Monday, June 6, 2011

The Waiting Game

I want to preface this post by saying that I still hope to have an epic summer.  Although, my definition of epic might change.

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There are three things in life that I strongly believe it:
  1. A person will not be given more than they can handle.
  2. Everything that happens in your life can be a learning opportunity.
  3. Running is great for the mind and body, and many good thoughts and ideas can stem from it.
Recently my running times have been getting slower and slower.  I know that I took the week after my half (May 15) easy, but I've still been running.  And with each run, it has gotten harder and harder.  Running a 7:30 mile is almost impossible now, and to hold that pace for more than 1 mile is impossible. 

On Sunday I went out for what was supposed to be an 11-mile run in preparation for the Madison to Chicago relay.  I made it 6, having to stop at mile 2.5 to regain composure.  This was the icing on the cake. 

I knew something was wrong a few weeks ago.  I've attempted numerous 10-11 mile runs since my half, only to fail and do half of the distance.  After thinking about what was happening, I decided to go get my blood drawn.  My doctor gave me a sheet with all the results he wanted for my appointment in July and told me to get it done sometime before that.  Friday was a day that worked for me.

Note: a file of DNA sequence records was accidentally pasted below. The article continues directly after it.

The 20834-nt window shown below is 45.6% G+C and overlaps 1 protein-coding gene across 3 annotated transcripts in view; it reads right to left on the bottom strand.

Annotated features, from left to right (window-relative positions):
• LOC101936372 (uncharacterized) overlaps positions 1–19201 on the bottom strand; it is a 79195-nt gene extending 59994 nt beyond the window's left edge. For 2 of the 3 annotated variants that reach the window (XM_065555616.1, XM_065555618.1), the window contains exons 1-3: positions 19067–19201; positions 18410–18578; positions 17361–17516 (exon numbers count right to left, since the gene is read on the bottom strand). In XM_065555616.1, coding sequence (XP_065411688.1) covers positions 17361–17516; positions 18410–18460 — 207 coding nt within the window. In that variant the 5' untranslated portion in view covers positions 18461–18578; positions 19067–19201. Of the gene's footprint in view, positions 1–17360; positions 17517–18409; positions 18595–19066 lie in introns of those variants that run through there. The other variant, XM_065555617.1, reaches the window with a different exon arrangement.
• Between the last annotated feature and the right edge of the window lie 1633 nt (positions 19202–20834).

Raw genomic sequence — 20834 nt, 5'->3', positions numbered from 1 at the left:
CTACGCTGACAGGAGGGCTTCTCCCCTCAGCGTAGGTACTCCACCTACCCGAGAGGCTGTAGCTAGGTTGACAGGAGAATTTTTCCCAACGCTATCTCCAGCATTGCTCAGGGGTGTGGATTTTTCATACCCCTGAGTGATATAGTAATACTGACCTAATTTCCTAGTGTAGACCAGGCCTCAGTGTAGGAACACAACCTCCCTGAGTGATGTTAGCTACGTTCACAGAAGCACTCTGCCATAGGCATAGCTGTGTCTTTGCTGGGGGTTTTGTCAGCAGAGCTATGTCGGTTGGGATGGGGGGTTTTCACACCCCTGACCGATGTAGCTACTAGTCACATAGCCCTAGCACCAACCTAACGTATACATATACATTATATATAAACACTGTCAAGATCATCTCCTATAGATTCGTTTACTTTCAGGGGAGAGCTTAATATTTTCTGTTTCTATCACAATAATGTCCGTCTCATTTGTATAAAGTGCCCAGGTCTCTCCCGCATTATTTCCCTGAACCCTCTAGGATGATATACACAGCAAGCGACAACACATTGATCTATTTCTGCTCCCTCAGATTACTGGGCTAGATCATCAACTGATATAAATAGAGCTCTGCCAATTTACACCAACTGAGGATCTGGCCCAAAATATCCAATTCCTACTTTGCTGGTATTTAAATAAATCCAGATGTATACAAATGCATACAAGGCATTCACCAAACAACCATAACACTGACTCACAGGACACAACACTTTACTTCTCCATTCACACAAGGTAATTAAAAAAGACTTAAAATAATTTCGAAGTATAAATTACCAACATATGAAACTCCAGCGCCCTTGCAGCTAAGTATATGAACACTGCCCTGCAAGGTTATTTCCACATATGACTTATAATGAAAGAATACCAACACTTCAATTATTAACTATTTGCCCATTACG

The weird thing about going to get my blood drawn was that they told me that they could not give me a copy of the results.  They said my doctor had to sign something saying I could get the results.  I didn't want to make a big deal, and knowing how relaxed my doctor is, I thought I could just call him instead and talk to his nurse.

Today I called the nurse, left a message.  Another nurse called back because my doctor's nurse does not work on Monday.  She left a very vague message: "This is S--, calling from Doctor S's office.  Please call back tomorrow to talk to M, your nurse, about you blood work." 

Let the waiting game begin.  But you know I'll be on the phone when I wake up.  At this point, I know something is wrong.  I might have low iron again, even though I have taken iron pills for the last year.  Or, it might be something else.  Who knows?  All I know is that I want the information.  It is impossible to solve anything without information. 


  1. There is no reason to stress about it now, since you can't do anything. I know easier said than done... :(

  2. Perfect attitude... it's the best way to handle this scary stuff. And there's a lot of "simple" things it probably is: low iron, low thyroid, etc... One's common to runners, and the other's common to diabetics.

    As someone in the medical profession once told me, "When you hear hoofbeats, think horses, not zebras."

    Good thoughts going your way!